Once upon a time (sometime in the 80’s) everyone in the tech business was a novice. Novice tech writers wrote for novice users about novice products created by novice developers employed by novice entrepreneurs (most of whom, apparently, had recently dropped out of Harvard).
There were no conventions about how any of this stuff was supposed to work. No one even knew what the business model was for software, let alone what the standard conventions should be for how anything should work in software or in hardware. As the popular saying of the time went, if it isn’t documented, it isn’t a feature.
If it wasn’t written down, there was virtually no way to figure out how anything worked. There was no one to ask because everything was new and everyone was a novice. Tech comm at the time rightly focused on novices. There was no one else to write for.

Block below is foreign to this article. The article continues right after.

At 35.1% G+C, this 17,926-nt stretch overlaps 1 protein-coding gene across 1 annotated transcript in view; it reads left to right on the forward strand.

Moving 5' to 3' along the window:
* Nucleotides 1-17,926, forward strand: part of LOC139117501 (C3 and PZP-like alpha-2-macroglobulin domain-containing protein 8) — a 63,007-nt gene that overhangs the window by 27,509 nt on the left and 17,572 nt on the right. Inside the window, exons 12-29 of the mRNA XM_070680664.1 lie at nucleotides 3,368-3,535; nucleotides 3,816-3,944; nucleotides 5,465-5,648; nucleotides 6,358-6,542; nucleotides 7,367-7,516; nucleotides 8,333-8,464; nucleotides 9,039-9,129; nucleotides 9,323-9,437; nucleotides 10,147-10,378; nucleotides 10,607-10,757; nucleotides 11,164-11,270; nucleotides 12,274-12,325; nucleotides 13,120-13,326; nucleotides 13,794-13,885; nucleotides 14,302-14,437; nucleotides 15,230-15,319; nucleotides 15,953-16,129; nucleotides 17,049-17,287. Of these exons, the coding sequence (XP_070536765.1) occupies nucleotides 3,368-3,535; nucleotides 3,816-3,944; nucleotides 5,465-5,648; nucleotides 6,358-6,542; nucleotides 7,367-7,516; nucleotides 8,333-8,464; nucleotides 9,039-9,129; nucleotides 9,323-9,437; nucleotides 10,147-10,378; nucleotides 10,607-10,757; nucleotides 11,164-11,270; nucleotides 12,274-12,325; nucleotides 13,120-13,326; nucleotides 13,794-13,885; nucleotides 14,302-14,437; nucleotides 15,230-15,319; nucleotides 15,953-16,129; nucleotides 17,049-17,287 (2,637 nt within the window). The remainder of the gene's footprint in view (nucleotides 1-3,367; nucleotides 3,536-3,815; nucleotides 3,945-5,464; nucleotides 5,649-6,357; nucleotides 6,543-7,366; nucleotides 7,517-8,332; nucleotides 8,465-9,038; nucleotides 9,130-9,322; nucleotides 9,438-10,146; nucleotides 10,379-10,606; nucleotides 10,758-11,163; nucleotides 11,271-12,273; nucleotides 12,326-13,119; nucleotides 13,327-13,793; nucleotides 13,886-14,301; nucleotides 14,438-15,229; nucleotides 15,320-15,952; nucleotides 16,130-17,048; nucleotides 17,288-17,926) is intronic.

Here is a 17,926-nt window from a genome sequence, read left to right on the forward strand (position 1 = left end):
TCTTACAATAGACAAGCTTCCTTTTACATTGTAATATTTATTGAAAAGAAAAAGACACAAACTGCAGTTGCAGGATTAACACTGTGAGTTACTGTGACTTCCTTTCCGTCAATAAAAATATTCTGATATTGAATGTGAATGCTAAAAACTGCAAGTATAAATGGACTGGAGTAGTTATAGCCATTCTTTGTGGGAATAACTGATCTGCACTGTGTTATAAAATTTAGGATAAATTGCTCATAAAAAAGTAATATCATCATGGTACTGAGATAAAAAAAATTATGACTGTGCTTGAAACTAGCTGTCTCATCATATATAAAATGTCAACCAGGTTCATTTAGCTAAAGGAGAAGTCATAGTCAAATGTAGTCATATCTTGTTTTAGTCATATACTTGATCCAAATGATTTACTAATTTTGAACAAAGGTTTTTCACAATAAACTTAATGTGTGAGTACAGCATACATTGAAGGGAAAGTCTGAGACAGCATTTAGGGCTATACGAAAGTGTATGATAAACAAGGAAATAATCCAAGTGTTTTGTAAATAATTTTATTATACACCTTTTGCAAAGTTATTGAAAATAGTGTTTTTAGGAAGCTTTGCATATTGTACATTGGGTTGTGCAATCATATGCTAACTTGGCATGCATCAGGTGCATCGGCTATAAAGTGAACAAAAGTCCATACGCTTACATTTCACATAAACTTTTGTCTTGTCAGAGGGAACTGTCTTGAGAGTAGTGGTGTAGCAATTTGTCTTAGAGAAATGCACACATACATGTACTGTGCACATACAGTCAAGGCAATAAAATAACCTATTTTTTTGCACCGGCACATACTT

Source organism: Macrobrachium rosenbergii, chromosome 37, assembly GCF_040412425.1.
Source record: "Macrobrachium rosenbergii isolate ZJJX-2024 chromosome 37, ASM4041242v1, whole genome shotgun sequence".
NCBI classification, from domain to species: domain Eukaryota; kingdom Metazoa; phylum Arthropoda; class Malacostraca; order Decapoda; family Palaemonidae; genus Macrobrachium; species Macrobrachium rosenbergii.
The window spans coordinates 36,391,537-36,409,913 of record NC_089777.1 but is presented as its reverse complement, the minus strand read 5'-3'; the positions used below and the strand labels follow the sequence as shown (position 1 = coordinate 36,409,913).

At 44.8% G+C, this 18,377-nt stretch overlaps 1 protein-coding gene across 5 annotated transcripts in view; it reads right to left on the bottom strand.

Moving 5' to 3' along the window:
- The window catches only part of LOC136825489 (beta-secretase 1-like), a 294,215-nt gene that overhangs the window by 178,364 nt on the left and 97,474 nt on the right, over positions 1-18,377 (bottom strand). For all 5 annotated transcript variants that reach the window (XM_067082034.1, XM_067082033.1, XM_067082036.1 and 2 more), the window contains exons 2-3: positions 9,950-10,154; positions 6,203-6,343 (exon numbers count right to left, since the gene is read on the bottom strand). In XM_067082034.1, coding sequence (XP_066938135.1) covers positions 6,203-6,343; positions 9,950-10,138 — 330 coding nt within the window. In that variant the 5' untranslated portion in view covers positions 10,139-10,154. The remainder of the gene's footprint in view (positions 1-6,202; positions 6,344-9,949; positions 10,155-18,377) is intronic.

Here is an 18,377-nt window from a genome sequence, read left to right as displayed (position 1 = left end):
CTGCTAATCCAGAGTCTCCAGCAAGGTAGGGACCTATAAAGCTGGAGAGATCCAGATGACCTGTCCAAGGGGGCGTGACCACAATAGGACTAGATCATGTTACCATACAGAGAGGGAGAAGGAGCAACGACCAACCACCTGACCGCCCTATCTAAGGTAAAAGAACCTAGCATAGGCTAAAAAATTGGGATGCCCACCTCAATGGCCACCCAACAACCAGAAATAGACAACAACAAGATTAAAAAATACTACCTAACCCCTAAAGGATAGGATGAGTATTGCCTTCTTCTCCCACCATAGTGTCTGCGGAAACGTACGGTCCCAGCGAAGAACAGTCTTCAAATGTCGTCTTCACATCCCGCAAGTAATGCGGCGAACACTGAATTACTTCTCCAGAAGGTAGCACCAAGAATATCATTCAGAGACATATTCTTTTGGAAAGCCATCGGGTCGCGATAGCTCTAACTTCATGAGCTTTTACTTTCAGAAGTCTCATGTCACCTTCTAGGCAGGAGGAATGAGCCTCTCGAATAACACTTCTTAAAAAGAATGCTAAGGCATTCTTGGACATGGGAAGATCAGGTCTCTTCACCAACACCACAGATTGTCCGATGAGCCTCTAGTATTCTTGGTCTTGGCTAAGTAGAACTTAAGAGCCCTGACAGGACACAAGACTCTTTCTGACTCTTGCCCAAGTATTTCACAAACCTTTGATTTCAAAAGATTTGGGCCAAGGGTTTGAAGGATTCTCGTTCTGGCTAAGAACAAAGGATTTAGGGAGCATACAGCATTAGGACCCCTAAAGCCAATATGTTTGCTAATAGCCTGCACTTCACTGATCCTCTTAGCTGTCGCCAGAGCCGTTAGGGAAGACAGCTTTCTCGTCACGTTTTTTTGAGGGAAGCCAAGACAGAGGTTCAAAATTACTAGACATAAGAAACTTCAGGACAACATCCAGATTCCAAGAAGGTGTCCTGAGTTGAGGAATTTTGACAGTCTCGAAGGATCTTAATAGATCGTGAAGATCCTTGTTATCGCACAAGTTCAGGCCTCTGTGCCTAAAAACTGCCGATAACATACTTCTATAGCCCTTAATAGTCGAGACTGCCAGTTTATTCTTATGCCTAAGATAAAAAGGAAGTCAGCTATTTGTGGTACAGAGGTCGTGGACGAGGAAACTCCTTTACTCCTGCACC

But times have changed. Tech is a mature industry with an abundance of experienced users using products developed by experienced developers working for experienced managers and executives. The business model for software is well understood, and there are ample conventions for how almost everything works. The world has moved on. Tech comm hasn’t. Much of it is still obsessed with novices. This has to stop or it will put us out of business. What do I mean when I say it will put us out of business? Very simply, documentation is a commercial product. It rarely stands alone (that is a separate business altogether) so it is generally sold as a component of a commercial product. As is the case with any component, it adds cost to the product and potentially affects the time it takes to get the product to market (that is, its opportunity cost). Like any component, it has to justify its cost in revenue terms. That is, it must show that it increases margins, increases share, or decreases costs by more than it cost to build and ship it.